Physicians over-relying on a commonly used laboratory test can miss liver cirrhosis

Max Cook
December 17, 2021
Dr. Don Rockey, director of the Digestive Disease Research Core Center at MUSC
Dr. Don Rockey, director of the Digestive Disease Research Core Center

A recent study at the Medical University of South Carolina’s (MUSC) Digestive Disease Research Core Center (DDRCC) provides insight into why physicians should be cautious when using a certain liver function test to diagnose alcoholic cirrhosis.

Alcoholic cirrhosis affects around 1 in 400 adults in the U.S. It is an advanced form of liver disease, which occurs when chronic ethanol use leads to inflammation and cirrhosis or scarring of the liver. Less than 50% of people diagnosed with advanced liver disease due to cirrhosis survive for one year, and so early diagnosis is crucial. Although cirrhosis is generally not a reversible condition, early diagnosis provides physicians with an opportunity to encourage cessation of drinking and offer treatment that can reduce symptoms and increase life expectancy.

“The core message here is that if you just look at the test, you’ll miss the diagnosis."

-- Dr. Don Rockey, DDRCC director

A common method to diagnose patients with alcoholic cirrhosis is to look for elevated levels of enzymes known as  aminotransferases in the liver. However, the MUSC study, published in The American Journal of Medical  Sciences, found that patients with alcoholic cirrhosis have nearly normal levels of aminotransferases. In this study, liver function test results of 78 patients with alcoholic cirrhosis revealed

The study’s findings are important because physicians who rely only on these tests can fail to diagnose alcoholic cirrhosis, said MUSC Health gastroenterologist and DDRCC director Don Rockey, M.D., who led the study.

In his own practice, Rockey has often observed that his patients with advanced liver disease have normal results on this test.

“We would see these patients with advanced disease and complications, yet their liver tests seemed to be normal. So, if you just looked at their liver tests, you’d say, ‘Oh no problem,’ but in fact, that wasn’t the case,” said Rockey.   

Diagram showing the potential reversibility of fibrosis. Originally published in the New England Journal of Medicine in 2015. Available at https://www.nejm.org/doi/full/10.1056/NEJMra1300575?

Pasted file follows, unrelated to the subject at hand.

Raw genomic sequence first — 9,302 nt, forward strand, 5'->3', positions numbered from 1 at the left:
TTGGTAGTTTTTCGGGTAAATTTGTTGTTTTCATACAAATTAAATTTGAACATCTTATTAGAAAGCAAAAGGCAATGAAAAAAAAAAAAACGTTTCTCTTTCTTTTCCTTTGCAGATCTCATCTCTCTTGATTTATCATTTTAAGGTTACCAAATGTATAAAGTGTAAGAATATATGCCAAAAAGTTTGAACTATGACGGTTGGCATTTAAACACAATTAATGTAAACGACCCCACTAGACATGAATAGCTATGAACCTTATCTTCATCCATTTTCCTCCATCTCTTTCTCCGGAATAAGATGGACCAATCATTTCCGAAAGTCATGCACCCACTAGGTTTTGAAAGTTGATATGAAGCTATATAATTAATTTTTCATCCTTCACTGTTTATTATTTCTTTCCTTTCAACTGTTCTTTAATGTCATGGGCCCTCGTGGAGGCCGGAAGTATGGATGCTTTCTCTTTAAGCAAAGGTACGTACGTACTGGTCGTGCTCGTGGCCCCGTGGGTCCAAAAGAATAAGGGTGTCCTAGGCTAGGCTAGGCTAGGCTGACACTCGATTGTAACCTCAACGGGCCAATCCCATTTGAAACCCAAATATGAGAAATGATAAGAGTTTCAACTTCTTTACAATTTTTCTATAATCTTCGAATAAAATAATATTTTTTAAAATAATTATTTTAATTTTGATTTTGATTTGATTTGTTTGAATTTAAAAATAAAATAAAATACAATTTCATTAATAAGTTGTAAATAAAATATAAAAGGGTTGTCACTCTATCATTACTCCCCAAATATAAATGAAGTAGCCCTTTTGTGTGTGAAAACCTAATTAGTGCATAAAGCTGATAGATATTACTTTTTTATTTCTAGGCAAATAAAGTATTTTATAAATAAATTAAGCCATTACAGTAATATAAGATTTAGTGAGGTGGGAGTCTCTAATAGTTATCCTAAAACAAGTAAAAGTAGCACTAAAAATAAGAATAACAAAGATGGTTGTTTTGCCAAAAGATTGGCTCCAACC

The reversibility of liver fibrosis or scarring. Originally published in an article in the New England Journal of Medicine, available at https://www.nejm.org/doi/full/10.1056/NEJMra1300575?.

Often, patients may show subtle signs and symptoms in the early stages of alcoholic cirrhosis. However, if physicians look only at the laboratory results and not the patient, they are going to be “faked out,” said Rockey.

“Doctors need to be paying attention to the history, the physical examination, the whole clinical picture,” he said.  

Physicians should also be aware of tools that are available to diagnose cirrhosis, said Rockey. Noninvasive diagnostic tools include cross-sectional imaging, CT scans, MRI scans and especially the new technique – elastography. Rockey explained that elastography is a simple, noninvasive and convenient way to assess fibrosis and scarring in the liver. This test, available at MUSC and other tertiary care centers, can be performed easily in clinics or at the patient’s bedside.

Rockey said that the next step is to educate as many providers as possible and spread the word. While physicians who specialize in gastroenterology may understand that these laboratory tests are not always reliable, it is important to get this information out to a wide variety of practitioners.

“The core message here is that if you just look at the test, you’ll miss the diagnosis,” he said.

 Reference

Sullivan MK, Daher HB, Rockey DC. Normal or Near Normal Aminotransferase Levels in Patients with Alcoholic Cirrhosis. Am J Med Sci. 2021 Oct 4:S0002-9629(21)00355-4. doi: 10.1016/j.amjms.2021.09.012. Epub ahead of print. PMID: 34619146.

 

About the Author

Max Cook
Max Cook is a Ph.D. student and science communications intern at MUSC's College of Graduate Studies. He is interested in neurodegenerative research and works in Dr. Gavin Wang's lab.

Keywords: Research, Digestive Disease Research Core Center